* Placement of players on the ground (attack-defense);
* Attack and defense forms and systems used in the game;
* Principles underpinning attack and defense systems;
* system combinations; Game tempo, etc.
For each player, we can predict the following aspects:
* How it looks (waist, robustness, driving characteristics, etc.);
* Strong and weak parts;
* Position and placement in the field;
* What individual actions and technical elements use;
* How it works with partners;
* The value of the game parameters.
The performance side reveals the quantity, quality and efficiency of the behavioral sides of the team and each player.
To confirm this hypothesis, we took the example of a Romanian handball team HCM Constanta. Thus the competitive year 2008/2009 we studied performance behavior in the championship game. Using all means at their disposal recording (protocols, DVDs matches records, official documents etc.) we managed to outline some general aspects and especially the main dimensions of the game provided by the team.
Methodology of realizing the biunivocal relation between the game model and the training model
In order to achieve the biunivocal relationship between the game model and the training model we used the method used by Colibaba-Evulet D. for basketball game.
To determine the instructional objectives and the content of the training process, it is necessary to analyze each parameter individually and to make it an observable and measurable instructional objective. This operation is done by a deductive or inductive way, from which concrete instructional goals will be achieved and their grouping on thematic chapters. We'll take the interceptions as an example.
To convert intercepts into instructional objectives, we will proceed as follows: - performance behavior in the last season 5 [+ or -] 1, thus a prospective parameter of 6 balls (5 [+ or -] 1 = 6);
- the instructional objective for the next macro will be to increase the number of interceptions with 1 ball / match;
- winning a 6 balls / match through interceptions;
Objective formulations are observable and measurable through records. However, if we want to achieve the bizarre relationship between the game parameters and the model of preparation, we issue the following reasoning:
If the prospective parameter is 6 balls / match then the key elements that help determine the content of the training process are run through the following scheme:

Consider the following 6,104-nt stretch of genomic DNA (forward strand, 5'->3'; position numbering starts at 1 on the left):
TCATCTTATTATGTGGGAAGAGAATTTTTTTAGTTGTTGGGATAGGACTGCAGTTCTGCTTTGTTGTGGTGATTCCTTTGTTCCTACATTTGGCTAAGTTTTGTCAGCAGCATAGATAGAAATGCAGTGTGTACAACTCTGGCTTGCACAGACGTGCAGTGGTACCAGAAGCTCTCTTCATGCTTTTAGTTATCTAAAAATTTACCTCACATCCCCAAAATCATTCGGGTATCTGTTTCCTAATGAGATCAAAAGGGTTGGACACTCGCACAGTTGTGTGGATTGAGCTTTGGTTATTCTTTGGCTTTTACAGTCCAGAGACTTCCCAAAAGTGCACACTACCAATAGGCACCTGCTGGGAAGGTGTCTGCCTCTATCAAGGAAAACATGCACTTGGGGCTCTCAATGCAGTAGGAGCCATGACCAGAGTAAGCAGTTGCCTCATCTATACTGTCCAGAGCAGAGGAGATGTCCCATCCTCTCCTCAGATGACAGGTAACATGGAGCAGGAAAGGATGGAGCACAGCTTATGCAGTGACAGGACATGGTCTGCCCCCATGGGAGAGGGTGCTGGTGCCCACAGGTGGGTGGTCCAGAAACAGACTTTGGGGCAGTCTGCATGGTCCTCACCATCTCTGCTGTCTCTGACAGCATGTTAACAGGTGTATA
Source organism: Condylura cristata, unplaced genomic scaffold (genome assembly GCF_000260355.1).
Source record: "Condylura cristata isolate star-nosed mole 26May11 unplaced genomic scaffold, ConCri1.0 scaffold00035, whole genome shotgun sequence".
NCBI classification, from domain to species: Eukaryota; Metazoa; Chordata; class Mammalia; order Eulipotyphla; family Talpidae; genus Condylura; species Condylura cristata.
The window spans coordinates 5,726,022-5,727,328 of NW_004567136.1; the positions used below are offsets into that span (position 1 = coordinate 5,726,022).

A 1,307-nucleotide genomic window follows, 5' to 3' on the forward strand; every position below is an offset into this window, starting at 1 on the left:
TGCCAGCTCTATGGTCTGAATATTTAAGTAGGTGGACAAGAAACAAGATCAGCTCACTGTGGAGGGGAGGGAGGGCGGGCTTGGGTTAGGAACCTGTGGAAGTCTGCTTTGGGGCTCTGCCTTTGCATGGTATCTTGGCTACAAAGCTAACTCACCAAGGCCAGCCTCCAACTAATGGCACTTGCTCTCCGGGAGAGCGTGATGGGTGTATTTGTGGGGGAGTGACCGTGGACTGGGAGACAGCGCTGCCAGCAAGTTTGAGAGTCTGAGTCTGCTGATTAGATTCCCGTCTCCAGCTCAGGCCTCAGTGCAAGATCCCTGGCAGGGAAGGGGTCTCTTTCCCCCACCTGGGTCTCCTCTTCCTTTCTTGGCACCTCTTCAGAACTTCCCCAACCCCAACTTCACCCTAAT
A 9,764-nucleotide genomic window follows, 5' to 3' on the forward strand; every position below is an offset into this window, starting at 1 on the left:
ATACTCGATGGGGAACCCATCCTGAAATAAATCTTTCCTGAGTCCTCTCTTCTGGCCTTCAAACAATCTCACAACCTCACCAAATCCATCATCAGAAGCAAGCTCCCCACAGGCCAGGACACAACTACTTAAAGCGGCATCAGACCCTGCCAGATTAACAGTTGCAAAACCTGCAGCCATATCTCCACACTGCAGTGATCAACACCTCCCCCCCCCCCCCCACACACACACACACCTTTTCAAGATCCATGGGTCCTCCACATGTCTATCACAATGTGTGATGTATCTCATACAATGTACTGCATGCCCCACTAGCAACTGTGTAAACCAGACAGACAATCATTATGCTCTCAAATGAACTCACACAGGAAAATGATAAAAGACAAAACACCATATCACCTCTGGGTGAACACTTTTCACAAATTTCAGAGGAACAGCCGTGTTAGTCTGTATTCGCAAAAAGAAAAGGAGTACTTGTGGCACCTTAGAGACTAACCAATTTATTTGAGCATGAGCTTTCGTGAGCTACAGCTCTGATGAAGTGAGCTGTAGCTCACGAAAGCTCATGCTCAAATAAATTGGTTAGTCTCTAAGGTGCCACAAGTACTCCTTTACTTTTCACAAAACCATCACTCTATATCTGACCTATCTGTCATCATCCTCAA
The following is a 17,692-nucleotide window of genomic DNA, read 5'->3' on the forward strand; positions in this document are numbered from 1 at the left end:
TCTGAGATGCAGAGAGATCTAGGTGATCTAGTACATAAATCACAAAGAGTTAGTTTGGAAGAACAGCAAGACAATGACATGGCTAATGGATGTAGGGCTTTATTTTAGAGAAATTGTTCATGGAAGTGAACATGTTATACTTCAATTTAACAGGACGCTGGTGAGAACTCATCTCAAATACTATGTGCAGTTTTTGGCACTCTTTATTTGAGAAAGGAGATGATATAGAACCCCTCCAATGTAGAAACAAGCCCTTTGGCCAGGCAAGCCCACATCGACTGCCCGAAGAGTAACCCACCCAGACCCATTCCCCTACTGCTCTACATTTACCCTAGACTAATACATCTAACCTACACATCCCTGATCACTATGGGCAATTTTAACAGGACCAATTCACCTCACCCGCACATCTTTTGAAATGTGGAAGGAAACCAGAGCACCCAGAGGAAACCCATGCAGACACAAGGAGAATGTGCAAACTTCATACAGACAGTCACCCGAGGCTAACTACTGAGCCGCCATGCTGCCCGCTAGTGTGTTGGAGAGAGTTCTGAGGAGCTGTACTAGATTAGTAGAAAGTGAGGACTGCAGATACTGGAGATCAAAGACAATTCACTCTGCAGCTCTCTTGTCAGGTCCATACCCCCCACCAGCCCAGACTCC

Of course, out of the many content identified by this analysis, the coach will choose those he thinks can contribute to achieving the goal under discussion. By going through all the performance parameters of the team, we will be able to establish the real instructional objectives of the training process, according to which we can further establish the training strategy (ie the system of exercises, methods, principles, rules) and the necessary conditions for achieving the established objectives.
The training models will, of course, harness the whole information system we have (eg the characteristics of the competition, the opponent, the group relationships, etc.). In this operation of converting game parameters into concrete instructional objectives, we must pay close attention to the following finite features characteristic of a macrocycle:
1. the speed of triggering tactical (individual and team and team) attack and defense actions;
2. accuracy in goal throws,
3. the predominant use of rapid attack, counterattack,
4. the deployment of the moving positional attack, with no special stops for settlement or the preparation of attack schemes;
5. the shortening of the period of maneuvering of the players and the formation of universal players capable of capitalizing on the individual qualities and the acquired knowledge;
6. Knowing the difficult moments of play and solving solutions against different defense systems and forms;
7. Systematic use of short, active actions, with a player holding the ball, the strong side;
8. acquisition and application of different defense systems;
9. the training and preparation of players for active contest actions, shortening the duration of participation in the game but with the intensification of the application regime;
10. Continuous improvement in the recovery of offensive and defensive balls, given the large number of balls that can be won;
11. Developing effective, concrete tactical tactical plans against the main opponents of the right value. Preparing dynamic game combinations;
12. the systematic change of defense systems and their alternative use, the use of combined defense, alternation with other defense systems during the game and even during a single attack phase of the opponent. There is a biunivocal relationship between the game model and the training model where the pattern of training is determined by the size of the game model.